Once again, thanks for the front page article and the editorial. On Kelley's key issue, environmentalism, I see only one candidate so far who is fit to be respected, and there is no similarity between the spelling of "Podgers" and the spelling of "Kelley."

3. Kelley's Campaign Manager: How Dare You Call Kelley a Liar without a vote of an Impartial Jury!!!!


I thought the American Justic System stated that a person was innocent until proven guilty. You don't know me nor have you asked me what has happened. How sad. To go from a simple error which could not have been corrected to stating I was not a neutral party without knowing the facts to Kelley is against the environment leads me to think there is something very wrong with your thought process. The two are not related. Please take me off your list.

4. Editor's Response.

The outrage which passes for environmentalism in Cambridge is based exactly on your argument.

Kelley and the other destroyers claim to have a right to destroy our city's environment while loudly calling themselves environmental protectors.

"It is improper to call me a flat out liar without a jury decision calling me a liar. I have a flat out right to lie and lie and lie while at the same time destroying and destroying and destroying."

That is a little bit clearer than Sam Seidel's piece.

Thank you.

PS: You are off the list.

5. Cambridge Chronicle Publication.

In the first of the two letters, Kelley's second paragraph of two (referring to his campaign manager activities in that candidate night) read:


People in Cambridge rightly expect me and everything I'm associated with, to be as open and transparent as possible. I blew it in this case and will strive to learn from this mistake to make sure my actions are even more open and transparent in the future.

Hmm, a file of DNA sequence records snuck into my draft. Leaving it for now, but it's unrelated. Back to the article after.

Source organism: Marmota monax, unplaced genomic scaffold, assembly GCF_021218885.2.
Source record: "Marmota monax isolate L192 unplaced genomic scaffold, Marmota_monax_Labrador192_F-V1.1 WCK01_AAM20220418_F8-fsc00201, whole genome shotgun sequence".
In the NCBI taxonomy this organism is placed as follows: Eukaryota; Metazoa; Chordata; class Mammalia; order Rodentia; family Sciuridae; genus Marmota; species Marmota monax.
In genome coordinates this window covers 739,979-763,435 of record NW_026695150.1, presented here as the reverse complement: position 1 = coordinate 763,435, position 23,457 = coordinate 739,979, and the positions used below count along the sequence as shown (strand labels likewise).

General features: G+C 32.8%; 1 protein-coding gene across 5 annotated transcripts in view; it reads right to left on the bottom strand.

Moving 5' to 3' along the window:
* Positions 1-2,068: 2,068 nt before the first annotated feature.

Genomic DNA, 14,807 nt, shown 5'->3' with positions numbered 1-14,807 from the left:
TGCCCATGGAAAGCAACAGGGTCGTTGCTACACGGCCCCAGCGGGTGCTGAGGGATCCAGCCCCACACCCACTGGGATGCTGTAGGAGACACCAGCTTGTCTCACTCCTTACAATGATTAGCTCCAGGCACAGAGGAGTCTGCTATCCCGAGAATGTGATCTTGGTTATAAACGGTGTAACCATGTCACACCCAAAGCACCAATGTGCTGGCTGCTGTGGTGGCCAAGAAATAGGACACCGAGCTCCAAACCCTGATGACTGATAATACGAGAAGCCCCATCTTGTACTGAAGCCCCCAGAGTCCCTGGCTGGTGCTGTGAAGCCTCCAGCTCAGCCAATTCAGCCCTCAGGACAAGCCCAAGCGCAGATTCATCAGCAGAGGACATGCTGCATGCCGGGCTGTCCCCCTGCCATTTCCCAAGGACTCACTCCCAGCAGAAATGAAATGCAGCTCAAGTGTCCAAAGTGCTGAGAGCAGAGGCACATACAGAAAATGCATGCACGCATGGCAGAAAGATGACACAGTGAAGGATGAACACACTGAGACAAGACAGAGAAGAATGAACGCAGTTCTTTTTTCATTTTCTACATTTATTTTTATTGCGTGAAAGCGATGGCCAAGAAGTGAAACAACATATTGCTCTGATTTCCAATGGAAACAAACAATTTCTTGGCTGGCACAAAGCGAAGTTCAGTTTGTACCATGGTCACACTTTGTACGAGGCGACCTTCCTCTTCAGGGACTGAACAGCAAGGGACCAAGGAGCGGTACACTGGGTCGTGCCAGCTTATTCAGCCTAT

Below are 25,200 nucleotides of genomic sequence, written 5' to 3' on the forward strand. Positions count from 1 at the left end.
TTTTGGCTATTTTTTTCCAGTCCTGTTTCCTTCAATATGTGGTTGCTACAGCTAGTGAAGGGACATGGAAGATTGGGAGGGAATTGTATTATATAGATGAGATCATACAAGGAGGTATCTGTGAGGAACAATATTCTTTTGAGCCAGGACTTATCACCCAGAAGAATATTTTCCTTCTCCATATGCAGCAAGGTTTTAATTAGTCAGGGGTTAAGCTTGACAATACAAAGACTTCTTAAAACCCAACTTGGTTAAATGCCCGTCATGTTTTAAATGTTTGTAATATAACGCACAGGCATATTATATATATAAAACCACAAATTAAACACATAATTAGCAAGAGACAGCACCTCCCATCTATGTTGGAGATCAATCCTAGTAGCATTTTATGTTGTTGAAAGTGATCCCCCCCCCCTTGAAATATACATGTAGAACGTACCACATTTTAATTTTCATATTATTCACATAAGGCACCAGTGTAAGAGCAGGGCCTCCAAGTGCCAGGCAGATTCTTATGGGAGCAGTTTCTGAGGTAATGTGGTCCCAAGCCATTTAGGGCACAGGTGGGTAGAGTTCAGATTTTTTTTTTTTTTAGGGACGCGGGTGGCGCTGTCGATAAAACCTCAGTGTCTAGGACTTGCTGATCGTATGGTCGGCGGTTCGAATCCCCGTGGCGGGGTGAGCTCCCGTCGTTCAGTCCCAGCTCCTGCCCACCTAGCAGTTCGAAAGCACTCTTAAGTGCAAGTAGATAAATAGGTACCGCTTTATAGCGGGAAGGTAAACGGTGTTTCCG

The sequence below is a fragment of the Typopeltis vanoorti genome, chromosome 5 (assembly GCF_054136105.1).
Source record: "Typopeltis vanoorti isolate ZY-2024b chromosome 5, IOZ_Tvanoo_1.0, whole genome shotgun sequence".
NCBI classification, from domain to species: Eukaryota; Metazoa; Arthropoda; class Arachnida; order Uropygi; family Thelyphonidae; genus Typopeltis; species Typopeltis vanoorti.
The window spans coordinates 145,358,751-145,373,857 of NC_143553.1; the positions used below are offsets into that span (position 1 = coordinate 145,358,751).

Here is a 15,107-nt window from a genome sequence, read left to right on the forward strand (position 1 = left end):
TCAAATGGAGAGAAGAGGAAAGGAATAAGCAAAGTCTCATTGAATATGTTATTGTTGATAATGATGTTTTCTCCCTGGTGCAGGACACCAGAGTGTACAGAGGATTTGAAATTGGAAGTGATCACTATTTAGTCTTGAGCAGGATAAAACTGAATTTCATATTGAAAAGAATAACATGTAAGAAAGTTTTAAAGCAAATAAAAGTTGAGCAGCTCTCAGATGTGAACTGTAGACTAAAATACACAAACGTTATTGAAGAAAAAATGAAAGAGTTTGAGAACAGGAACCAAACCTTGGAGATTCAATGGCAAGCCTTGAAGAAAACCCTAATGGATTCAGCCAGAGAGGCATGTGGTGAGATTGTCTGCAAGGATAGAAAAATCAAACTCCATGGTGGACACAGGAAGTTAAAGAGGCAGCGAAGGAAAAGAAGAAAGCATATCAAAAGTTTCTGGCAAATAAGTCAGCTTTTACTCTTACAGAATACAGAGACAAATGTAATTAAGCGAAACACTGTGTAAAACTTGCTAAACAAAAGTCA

The Chronicle deleted two paragraphs in my letter. The result was that Kelley's letter and mine were pretty much the only letters on the letters/editorial page. They printed the beginning of a third letter on that page.

The Chronicle's printing deleted the third paragraph of my letter, starting with "Sam Seidel" and deleted the third paragraph from the end providing more general examples of environmental destruction by Kelley and his friends.

Tuesday, October 02, 2007

Cambridge City Council votes to pollute the Charles, expose children to pesticides and other chemicals

On September 24, 2007 the Cambridge City Council voted to endorse the joint Cambridge-DCR project at Magazine Beach. Councillor Davis's Order, described here on September 23 ("Environmental Destroyer"), passed, 8-0-1. Councillor Galluccio was absent.

The September 23 blog also posted the text of Marilyn Wellons's letter to the City Council and a copy of her July 29, 2007 e-mail to to Rep. Marty Walz ("Reality on the 'Renovation' of Magazine Beach").